And by dinosaurs, I mean grace.
Oh my God, grace.
It seems that the greatest recurring theme in my life - the subject I am constantly watching for and dwelling on with hopes to obtain a deeper understanding of is grace.
A few years ago, if I was honest, I might have confessed that I believed I had a decent grasp on the concept and what it meant for my everyday life. That some fine tuning here and there was certainly in order, but overall - I got the idea.
I was living in the thick of God's sweet, powdered sugar mercy, spending all of my time with people who speak the same winding, sparkly eyed language as me. Expecting the best of each other and offering relieved and timely forgiveness in the event of a misunderstanding.
We spent as much time exploring "God's imagination" (aka: the mountains, the forests, the rivers) as we did snuggled in blankets on cozy sofas partaking in coffee and quality conversation.
It was dreamy, you guys. Dreamy.
That was a time of learning to receive God's affection and love. I thought it was grace I was learning about, but it was more like the foundation to build onto.
Because to understand grace - for me to understand grace (even a little, as I realize more and more that understanding grace is something one forever grows in, as opposed to something one suddenly "gets") I had to do something wrong and be able to receive it. To be wronged and be able to give it. And the hardest: to see those that I love - those that I have deep affection for - wronged and still be able to extend mercy and grace to those doing the wronging in my heart.
The precious, syrupy, frolicking season passed and I entered a season full of something else altogether.
People I should have been able to trust as family started wounding each other. The things they did were damaging and made no sense to me.
All things were intensified by pregnancy nausea and hormones, but I dare say had it not been, I would have felt roughly the same.
I maintained a low-grade despair, interrupted occasionally by bursts of white hot rage that were generally followed by (if I was lucky) at least half an hour of hopeless sobbing.
How could they be so cruel? How dare they? Didn't they know what they were doing?
But that's the thing. They didn't. They don't. Jesus asked our Poppa to forgive them, for they know not what they do.
We don't know what we do.
I don't know what I do.
How we all lie to ourselves. How we all long to have value, to be "good" and worthwhile.
And this is what I realized.
I thought this stupid, raw, desperate season was useless and stagnant. It didn't glitter. It didn't dance. It didn't scoop me up and fly me around on a magic carpet singing, "I can show you the world!".
It sat painfully in my hands like a hot coal begging to be thrown in the faces of those I silently hated. Doing nothing to them. Burning me.
I told it I was determined not to be that person. I blew on my coal, trying to put it out, but my strife only fanned it to flame. I read Scripture to it, trying to talk it into going cold because children of God are called to forgive. To forgive the inexcusable. The unforgivable, even.
I figured, "I'm ok. I forgive them. If it were freezing and they were naked, I would give them my coat. And then I would walk away so I wouldn't have to listen to them talk! Jerks! Kidnappers! Abusers of the elderly! Destroyers of family!"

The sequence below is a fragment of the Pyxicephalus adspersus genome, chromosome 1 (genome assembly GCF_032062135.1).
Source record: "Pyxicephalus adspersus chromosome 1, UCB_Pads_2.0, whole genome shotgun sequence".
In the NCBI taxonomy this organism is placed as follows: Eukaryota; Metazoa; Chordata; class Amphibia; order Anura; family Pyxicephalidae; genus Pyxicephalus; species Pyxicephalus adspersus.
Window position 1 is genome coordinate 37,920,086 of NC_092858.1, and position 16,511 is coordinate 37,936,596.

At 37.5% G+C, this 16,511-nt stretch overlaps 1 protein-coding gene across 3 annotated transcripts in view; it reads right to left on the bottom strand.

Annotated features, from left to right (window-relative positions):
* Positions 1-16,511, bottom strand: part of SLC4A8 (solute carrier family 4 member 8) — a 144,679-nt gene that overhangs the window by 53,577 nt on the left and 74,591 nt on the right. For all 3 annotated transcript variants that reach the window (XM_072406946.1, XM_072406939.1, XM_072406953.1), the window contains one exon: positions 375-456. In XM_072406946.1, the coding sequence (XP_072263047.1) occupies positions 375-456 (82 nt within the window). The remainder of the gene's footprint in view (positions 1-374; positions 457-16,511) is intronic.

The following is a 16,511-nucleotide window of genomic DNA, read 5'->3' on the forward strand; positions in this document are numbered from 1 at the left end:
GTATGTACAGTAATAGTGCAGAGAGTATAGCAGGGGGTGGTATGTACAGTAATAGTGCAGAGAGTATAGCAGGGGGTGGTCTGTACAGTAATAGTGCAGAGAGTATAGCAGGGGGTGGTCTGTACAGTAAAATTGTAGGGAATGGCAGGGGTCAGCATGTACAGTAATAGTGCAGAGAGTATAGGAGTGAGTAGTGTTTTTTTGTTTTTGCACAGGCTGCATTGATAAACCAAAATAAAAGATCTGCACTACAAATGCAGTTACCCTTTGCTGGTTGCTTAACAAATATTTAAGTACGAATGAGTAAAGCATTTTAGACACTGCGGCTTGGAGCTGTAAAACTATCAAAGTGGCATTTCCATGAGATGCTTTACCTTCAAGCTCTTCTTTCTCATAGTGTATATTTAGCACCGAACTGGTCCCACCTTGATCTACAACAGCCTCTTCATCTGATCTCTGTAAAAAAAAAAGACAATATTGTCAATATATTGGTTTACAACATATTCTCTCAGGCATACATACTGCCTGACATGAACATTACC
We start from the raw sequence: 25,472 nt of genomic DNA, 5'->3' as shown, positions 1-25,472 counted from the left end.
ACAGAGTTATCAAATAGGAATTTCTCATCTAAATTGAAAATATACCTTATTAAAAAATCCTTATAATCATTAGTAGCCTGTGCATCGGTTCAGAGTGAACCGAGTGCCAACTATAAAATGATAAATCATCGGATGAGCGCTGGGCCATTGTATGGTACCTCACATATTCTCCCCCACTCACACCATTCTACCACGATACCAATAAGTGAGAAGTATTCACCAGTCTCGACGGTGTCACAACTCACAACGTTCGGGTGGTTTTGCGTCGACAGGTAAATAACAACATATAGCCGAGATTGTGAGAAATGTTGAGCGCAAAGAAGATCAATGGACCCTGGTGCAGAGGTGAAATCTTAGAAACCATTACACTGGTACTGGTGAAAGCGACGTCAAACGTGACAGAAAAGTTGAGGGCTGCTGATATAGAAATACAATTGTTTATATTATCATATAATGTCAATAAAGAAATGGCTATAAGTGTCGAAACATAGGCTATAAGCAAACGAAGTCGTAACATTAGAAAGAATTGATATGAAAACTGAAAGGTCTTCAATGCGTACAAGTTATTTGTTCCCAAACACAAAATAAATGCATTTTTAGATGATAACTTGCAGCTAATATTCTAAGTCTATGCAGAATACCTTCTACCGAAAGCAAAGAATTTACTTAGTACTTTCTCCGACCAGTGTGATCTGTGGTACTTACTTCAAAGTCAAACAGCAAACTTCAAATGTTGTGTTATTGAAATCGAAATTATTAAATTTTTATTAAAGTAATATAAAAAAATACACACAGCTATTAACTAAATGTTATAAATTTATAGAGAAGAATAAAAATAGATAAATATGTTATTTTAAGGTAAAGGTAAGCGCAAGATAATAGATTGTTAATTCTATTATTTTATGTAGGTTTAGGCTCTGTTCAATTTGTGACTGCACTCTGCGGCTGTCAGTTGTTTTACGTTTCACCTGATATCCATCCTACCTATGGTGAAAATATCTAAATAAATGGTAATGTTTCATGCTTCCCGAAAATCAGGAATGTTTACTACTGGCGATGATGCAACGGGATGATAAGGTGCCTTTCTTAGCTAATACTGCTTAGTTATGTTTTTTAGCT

And the coal burned hot in my hands.
But today I stood in church and thought about how stubborn I have been in my passions in the past. How it felt to be convinced I was right and to have others take issue with me, believing I was wrong.
And all the times I *was* wrong.
And I realized that this has not been a stagnant season. This has been a rich, refining season.
Because now I "get it" just a little bit more.
That while there is a very distinct right vs wrong, there is no one human on the planet who has a handle on right and wrong the way God does.
That is why Scripture tells us there is none righteous, no, not one.
When it all boils down, we are left with simple truth, which is that everyone has a reason for believing how they believe and doing what they do.
And everyone is sometimes wrong.
Thank God for grace, for I am wrong.
Thank God for grace, for they are wrong.
I also realized that, for me, anger can keep me from breaking through to forgiveness.
Anger is a motivating emotion - compelling one with adrenaline towards DOING. It is purposeful. It is when there is nothing constructive to DO that anger can begin to fester and become hurtful.
So it goes, like the stages of grief. Because (I think I am figuring out) that forgiveness requires grieving.
Bargaining, sadness, acceptance.
Ah. And there it is. It is not my job to correct those I perceive as being wrong. Once the damage is done, if they are unwilling to move towards health (mental/spiritual/emotional health), unwilling to make amends, unwilling to have grace for others or themselves, unwilling to entertain the idea of coming on over towards my perception of rightness, it is not even my right to push them towards it.
I can let my anger diminish because there is nothing more constructive to DO.
It is ok for them to be (as I see it) wrong.
And then I am free to grieve. And pray that they would be guided into actual rightness, as God knows it and I do not.
Today, in church, I looked down and discovered that my hot coal went cold, and my burns are nearly healed.
Grace, grace, grace.